Man-made per- and polyfluorinated substances (PFAS), known as “forever chemicals,” withstand many treatment options and bioaccumulate in the environment, posing serious environmental and health concerns. With a three-year, nearly $1 million grant from the U.S. Department of Defense (DOD) Strategic Environmental Research and Development Program (SERDP), Illinois Sustainable Technology Center (ISTC) scientists are developing a new technology to remove and destroy PFAS from contaminated water using a designer biochar produced from woody biomass or agricultural residues such as corn stalks and cobs.
PFAS are a widely used class of chemicals found in many different consumer, commercial, and industrial products, including non-stick coatings and textiles. Since the 1970s, PFAS have also been used in firefighting foam, which is why the DOD is interested in finding new solutions to clean up contaminated sites where firefighters have trained, according to Wei Zheng, principal investigator of the project at ISTC, a unit of the Prairie Research Institute at the University of Illinois Urbana-Champaign.
Activated carbon, as a most common adsorbent, is typically used to treat PFAS-containing water. Once the activated carbon is saturated with the contaminants, the spent adsorbent is incinerated. However, incineration, even done at sufficiently high temperatures, cannot completely destruct PFAS and will create some hazardous and toxic byproducts. In 2022, the Office of the Assistant Secretary for Defense placed a temporary ban on incineration of materials containing PFAS until safe guidance for disposal of PFAS is issued.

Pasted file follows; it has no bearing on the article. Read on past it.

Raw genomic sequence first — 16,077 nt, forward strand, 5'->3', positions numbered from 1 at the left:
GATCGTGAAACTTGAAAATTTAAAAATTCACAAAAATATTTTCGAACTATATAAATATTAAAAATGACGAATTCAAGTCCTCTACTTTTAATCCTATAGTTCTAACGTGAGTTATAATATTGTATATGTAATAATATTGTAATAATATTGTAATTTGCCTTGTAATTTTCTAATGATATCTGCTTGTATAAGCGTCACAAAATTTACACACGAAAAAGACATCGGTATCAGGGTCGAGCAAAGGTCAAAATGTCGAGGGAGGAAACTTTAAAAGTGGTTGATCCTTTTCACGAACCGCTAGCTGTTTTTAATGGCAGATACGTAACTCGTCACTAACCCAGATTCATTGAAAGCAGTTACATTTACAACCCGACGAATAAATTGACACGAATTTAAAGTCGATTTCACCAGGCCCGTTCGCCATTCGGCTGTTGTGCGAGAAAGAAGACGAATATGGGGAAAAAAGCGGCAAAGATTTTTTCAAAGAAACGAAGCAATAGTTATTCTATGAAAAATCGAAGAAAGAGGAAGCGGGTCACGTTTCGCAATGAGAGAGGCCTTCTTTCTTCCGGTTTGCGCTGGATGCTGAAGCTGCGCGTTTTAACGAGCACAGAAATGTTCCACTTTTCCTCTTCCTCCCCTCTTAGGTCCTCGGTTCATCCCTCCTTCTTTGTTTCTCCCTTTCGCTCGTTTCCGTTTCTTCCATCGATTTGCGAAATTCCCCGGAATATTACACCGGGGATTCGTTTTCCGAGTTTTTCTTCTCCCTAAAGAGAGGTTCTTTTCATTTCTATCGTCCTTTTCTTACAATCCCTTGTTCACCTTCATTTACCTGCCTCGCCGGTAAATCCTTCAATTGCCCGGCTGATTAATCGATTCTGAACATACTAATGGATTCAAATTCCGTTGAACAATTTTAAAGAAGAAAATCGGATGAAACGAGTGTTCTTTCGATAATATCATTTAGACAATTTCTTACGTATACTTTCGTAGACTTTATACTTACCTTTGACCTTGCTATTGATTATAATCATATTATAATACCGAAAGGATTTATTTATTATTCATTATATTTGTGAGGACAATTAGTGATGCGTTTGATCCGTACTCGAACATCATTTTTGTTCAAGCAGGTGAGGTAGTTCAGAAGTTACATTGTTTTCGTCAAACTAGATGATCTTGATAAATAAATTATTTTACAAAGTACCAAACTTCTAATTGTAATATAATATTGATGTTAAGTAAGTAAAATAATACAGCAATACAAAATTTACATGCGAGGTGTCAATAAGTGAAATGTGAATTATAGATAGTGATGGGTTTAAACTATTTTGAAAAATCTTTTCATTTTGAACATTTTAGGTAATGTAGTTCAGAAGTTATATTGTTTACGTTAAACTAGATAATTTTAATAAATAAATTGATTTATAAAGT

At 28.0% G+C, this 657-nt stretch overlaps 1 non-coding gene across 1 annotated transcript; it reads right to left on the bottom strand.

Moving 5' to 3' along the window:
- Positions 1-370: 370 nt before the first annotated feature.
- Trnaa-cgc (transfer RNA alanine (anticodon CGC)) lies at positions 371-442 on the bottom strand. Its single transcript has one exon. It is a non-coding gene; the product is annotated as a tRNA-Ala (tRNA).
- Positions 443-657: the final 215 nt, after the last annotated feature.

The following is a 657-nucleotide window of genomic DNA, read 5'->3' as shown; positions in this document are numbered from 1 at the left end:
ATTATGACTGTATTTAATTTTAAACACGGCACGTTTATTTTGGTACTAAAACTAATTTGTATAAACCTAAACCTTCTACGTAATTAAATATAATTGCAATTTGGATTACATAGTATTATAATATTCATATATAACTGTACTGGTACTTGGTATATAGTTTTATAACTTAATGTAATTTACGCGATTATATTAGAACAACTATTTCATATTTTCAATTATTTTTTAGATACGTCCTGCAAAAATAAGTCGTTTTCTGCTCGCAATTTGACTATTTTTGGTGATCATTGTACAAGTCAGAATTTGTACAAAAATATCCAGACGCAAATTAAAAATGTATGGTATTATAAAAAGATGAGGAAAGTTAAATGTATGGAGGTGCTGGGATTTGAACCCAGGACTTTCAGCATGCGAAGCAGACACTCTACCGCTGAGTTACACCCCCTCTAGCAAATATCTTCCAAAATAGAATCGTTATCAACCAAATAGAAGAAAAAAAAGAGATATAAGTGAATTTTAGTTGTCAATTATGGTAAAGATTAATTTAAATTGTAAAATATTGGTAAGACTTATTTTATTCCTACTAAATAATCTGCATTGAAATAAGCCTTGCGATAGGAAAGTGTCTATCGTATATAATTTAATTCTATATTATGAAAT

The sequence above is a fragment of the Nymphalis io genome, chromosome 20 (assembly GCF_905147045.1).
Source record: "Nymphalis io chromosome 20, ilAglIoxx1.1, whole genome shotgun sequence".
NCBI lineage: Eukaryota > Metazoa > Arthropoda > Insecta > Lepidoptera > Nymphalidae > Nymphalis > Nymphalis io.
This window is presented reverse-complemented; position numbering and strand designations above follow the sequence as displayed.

“If incineration is not an option, the spent adsorbent ends up in the landfill where PFAS can leach to water sources and evaporate to air because they won’t degrade,” Zheng said. “So, PFAS will go back to the environment. In this way we just solve one issue but generate a new problem.”
In addition, wastewater treatment plants can’t solve the PFAS issue because these contaminants are never destroyed by conventional treatment techniques. That is why they are called forever chemicals.
In the new project, Zheng will develop a hydrothermal technology, likened to pressure cooking, that will destroy PFAS absorbed on low-cost designer biochar created at ISTC, and at the same time reactivate the biochar that has reached its sorption capacity for reuse. Thus, the designer biochar will act a double role as an adsorbent to remove PFAS from contaminated water and as a catalyst to destroy these compounds under a hydrothermal system.
“The most important and innovative aspect of the project will be the complete destruction of PFAS once they are removed from the water,” Zheng said. “PFAS are widely detected in the environment and in the atmosphere. Our project is designed to mitigate human exposure to PFAS, helping to find ways to indeed solve this problem.”
ISTC is collaborating with researchers at the U.S. Army Corps of Engineers Construction Engineering Research Laboratory on this project.